The stunning Republican primary defeat last week of House Majority Leader Eric Cantor (R-Va.) has triggered upheaval in congressional GOP leadership and even further reduced the odds of the House taking up any significant healthcare legislation before the November elections.
Cantor will step down as majority leader at the end of July but stay in office until the end of the year. His defeat set off a fierce scramble among Republicans seeking his post, though it appears the current House whip, Kevin McCarthy of California, has the edge. The way the power struggle plays out could affect the leadership of key healthcare committees such as Ways and Means and Energy and Commerce. “There is kind of the domino effect,” said Joseph Antos, a health policy expert at the conservative American Enterprise Institute.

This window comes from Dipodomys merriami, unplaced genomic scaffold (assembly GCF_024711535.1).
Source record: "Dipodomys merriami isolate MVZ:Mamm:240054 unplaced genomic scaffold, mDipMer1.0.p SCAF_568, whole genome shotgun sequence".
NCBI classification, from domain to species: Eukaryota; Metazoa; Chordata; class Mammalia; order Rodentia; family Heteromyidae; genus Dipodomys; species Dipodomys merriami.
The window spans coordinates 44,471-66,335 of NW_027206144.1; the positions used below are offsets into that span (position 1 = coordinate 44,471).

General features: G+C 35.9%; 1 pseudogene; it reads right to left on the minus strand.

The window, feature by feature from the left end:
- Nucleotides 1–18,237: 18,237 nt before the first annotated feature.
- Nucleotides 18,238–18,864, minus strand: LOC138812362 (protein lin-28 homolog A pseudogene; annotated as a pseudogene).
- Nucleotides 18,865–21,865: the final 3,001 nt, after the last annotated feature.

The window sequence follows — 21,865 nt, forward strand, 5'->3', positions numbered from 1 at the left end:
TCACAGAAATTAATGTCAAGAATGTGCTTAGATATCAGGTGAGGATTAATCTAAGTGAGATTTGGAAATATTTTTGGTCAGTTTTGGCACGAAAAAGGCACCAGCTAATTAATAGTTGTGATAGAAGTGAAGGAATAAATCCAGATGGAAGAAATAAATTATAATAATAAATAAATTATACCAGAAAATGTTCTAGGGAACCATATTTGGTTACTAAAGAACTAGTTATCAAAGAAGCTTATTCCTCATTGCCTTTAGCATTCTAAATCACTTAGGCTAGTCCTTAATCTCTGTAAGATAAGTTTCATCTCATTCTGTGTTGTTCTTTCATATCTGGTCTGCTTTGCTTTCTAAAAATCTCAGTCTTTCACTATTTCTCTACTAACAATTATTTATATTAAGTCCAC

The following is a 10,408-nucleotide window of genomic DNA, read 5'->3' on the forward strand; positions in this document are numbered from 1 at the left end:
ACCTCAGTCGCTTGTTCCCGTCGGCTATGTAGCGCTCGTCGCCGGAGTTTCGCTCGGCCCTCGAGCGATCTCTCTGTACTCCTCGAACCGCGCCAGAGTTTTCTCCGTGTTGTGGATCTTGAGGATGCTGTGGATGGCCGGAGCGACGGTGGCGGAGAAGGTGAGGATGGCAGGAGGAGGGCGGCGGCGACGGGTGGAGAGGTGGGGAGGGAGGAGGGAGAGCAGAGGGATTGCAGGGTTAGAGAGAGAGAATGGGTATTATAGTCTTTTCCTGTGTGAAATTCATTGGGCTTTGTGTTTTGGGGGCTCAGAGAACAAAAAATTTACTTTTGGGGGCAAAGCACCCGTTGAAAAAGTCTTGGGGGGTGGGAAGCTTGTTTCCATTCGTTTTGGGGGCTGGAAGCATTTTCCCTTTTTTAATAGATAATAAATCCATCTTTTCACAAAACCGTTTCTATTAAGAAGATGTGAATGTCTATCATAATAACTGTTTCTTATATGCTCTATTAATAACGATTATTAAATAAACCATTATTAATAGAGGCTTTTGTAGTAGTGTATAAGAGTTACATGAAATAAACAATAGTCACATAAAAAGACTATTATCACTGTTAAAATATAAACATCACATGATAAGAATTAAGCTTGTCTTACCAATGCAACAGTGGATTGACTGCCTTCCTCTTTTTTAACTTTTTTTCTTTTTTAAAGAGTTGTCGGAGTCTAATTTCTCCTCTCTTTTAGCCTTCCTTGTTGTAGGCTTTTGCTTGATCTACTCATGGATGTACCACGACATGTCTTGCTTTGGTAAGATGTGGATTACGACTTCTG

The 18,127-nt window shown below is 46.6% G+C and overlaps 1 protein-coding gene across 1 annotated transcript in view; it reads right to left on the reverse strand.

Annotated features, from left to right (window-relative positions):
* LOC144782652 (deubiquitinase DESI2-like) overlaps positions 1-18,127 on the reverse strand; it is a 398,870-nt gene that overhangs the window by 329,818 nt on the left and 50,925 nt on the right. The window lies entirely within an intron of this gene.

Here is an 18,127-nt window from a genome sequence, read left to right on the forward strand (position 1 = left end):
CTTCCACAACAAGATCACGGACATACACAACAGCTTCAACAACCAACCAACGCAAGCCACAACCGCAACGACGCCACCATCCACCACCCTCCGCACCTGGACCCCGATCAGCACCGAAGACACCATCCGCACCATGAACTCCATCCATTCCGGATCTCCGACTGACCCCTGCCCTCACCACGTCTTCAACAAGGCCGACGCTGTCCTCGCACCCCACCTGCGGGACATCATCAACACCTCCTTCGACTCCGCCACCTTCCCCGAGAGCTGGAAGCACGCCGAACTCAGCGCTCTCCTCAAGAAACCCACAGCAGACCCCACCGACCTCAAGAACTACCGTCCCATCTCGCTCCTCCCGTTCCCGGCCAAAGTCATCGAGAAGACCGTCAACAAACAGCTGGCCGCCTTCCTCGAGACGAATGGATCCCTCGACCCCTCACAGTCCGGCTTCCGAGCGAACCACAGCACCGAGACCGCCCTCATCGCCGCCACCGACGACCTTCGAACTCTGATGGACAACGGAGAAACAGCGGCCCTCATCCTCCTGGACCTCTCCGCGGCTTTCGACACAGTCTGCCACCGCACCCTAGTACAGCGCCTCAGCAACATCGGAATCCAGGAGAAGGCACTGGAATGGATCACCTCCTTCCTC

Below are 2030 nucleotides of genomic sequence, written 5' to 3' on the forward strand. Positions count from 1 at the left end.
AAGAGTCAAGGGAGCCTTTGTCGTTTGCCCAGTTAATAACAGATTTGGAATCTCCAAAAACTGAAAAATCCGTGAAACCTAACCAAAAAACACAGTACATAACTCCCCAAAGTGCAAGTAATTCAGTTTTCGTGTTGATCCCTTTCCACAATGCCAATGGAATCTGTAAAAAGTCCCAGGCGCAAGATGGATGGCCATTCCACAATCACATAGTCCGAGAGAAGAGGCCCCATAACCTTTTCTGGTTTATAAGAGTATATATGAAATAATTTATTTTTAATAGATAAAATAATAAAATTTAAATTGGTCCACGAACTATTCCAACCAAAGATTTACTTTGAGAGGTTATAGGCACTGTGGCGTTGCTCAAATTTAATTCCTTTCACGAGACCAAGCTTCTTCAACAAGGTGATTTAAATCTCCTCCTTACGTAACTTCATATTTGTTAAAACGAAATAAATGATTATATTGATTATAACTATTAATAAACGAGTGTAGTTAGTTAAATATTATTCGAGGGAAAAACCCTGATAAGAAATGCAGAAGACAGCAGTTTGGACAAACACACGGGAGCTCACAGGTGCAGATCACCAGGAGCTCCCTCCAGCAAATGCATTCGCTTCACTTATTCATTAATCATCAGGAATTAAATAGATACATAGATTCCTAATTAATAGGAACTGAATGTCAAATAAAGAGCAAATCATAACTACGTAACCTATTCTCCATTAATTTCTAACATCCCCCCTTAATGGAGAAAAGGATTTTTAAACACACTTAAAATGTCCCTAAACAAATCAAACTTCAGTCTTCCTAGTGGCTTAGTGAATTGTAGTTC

Even though Cantor took a hard line against the healthcare reform law, tea party conservatives accused him of not being sufficiently anti-Obamacare.
His victorious opponent, college professor David Brat, signed a pledge to repeal the law while Cantor had not. “The voters in Virginia were paying attention to candidates who take a stand against Obamacare,” said Heather Higgins, president of Independent Women's Voice, a group promoting the pledge. “After tonight, every Republican incumbent will be paying attention as well.”